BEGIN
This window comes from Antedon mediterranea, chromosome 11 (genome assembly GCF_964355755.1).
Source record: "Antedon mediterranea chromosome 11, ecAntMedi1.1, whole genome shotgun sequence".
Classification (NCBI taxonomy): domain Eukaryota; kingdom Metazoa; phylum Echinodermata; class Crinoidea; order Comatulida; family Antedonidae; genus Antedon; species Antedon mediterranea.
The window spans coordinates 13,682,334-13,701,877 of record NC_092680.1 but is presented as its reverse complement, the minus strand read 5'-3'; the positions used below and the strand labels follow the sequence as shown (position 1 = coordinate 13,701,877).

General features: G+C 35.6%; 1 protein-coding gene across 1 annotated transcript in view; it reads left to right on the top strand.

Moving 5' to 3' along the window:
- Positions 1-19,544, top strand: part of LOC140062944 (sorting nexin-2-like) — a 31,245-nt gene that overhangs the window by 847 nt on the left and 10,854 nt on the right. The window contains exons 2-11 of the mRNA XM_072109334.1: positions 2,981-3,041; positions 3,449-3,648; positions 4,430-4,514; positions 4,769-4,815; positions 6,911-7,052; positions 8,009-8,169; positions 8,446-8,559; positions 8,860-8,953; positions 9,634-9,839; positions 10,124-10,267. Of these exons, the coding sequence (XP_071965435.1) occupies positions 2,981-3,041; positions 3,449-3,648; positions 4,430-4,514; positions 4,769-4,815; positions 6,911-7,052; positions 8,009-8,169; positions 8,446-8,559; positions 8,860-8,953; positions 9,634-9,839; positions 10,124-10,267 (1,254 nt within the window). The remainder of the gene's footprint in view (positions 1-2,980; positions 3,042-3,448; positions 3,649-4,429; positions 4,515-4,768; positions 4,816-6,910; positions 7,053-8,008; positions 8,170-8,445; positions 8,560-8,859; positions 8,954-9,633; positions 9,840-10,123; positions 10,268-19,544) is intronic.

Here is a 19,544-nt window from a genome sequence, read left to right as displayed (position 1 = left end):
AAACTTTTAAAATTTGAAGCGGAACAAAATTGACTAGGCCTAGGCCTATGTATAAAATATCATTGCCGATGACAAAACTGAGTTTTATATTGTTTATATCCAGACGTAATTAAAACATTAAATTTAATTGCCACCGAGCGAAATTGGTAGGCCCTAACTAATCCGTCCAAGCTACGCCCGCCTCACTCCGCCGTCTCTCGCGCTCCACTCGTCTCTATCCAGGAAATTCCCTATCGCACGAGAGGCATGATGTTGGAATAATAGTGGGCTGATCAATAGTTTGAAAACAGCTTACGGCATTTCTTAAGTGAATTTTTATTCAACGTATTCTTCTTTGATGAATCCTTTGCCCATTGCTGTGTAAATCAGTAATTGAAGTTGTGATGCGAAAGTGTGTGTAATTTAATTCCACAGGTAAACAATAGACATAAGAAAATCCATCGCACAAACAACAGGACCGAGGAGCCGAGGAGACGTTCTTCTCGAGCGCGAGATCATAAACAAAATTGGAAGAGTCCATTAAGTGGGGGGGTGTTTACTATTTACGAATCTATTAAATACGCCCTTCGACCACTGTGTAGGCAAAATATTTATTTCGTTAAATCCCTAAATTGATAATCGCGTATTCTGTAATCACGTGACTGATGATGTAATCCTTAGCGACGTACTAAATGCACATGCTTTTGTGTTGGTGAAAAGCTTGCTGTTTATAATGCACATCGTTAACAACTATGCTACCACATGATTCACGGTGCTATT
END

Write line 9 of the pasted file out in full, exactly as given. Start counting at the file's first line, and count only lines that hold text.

AAACTTTTAAAATTTGAAGCGGAACAAAATTGACTAGGCCTAGGCCTATGTATAAAATATCATTGCCGATGACAAAACTGAGTTTTATATTGTTTATATCCAGACGTAATTAAAACATTAAATTTAATTGCCACCGAGCGAAATTGGTAGGCCCTAACTAATCCGTCCAAGCTACGCCCGCCTCACTCCGCCGTCTCTCGCGCTCCACTCGTCTCTATCCAGGAAATTCCCTATCGCACGAGAGGCATGATGTTGGAATAATAGTGGGCTGATCAATAGTTTGAAAACAGCTTACGGCATTTCTTAAGTGAATTTTTATTCAACGTATTCTTCTTTGATGAATCCTTTGCCCATTGCTGTGTAAATCAGTAATTGAAGTTGTGATGCGAAAGTGTGTGTAATTTAATTCCACAGGTAAACAATAGACATAAGAAAATCCATCGCACAAACAACAGGACCGAGGAGCCGAGGAGACGTTCTTCTCGAGCGCGAGATCATAAACAAAATTGGAAGAGTCCATTAAGTGGGGGGGTGTTTACTATTTACGAATCTATTAAATACGCCCTTCGACCACTGTGTAGGCAAAATATTTATTTCGTTAAATCCCTAAATTGATAATCGCGTATTCTGTAATCACGTGACTGATGATGTAATCCTTAGCGACGTACTAAATGCACATGCTTTTGTGTTGGTGAAAAGCTTGCTGTTTATAATGCACATCGTTAACAACTATGCTACCACATGATTCACGGTGCTATT